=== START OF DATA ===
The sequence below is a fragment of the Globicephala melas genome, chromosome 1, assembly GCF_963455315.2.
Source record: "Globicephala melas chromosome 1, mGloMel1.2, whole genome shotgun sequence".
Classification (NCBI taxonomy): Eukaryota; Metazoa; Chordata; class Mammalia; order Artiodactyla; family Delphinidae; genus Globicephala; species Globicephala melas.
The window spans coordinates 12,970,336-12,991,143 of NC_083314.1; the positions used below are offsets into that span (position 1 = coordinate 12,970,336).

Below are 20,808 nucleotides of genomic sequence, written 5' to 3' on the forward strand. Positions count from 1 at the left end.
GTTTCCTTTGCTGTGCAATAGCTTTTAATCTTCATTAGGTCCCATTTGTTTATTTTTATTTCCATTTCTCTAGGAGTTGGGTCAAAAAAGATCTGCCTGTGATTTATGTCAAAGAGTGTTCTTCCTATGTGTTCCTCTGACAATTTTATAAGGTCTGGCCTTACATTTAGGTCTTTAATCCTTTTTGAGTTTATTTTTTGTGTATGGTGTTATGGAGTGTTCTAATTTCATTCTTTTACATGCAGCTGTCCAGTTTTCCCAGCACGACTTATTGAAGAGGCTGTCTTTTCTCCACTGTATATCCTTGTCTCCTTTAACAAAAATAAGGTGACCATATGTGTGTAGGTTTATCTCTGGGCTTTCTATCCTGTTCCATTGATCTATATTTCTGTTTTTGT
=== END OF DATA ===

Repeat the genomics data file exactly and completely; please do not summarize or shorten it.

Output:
The sequence below is a fragment of the Globicephala melas genome, chromosome 1, assembly GCF_963455315.2.
Source record: "Globicephala melas chromosome 1, mGloMel1.2, whole genome shotgun sequence".
Classification (NCBI taxonomy): Eukaryota; Metazoa; Chordata; class Mammalia; order Artiodactyla; family Delphinidae; genus Globicephala; species Globicephala melas.
The window spans coordinates 12,970,336-12,991,143 of NC_083314.1; the positions used below are offsets into that span (position 1 = coordinate 12,970,336).

Below are 20,808 nucleotides of genomic sequence, written 5' to 3' on the forward strand. Positions count from 1 at the left end.
GTTTCCTTTGCTGTGCAATAGCTTTTAATCTTCATTAGGTCCCATTTGTTTATTTTTATTTCCATTTCTCTAGGAGTTGGGTCAAAAAAGATCTGCCTGTGATTTATGTCAAAGAGTGTTCTTCCTATGTGTTCCTCTGACAATTTTATAAGGTCTGGCCTTACATTTAGGTCTTTAATCCTTTTTGAGTTTATTTTTTGTGTATGGTGTTATGGAGTGTTCTAATTTCATTCTTTTACATGCAGCTGTCCAGTTTTCCCAGCACGACTTATTGAAGAGGCTGTCTTTTCTCCACTGTATATCCTTGTCTCCTTTAACAAAAATAAGGTGACCATATGTGTGTAGGTTTATCTCTGGGCTTTCTATCCTGTTCCATTGATCTATATTTCTGTTTTTGT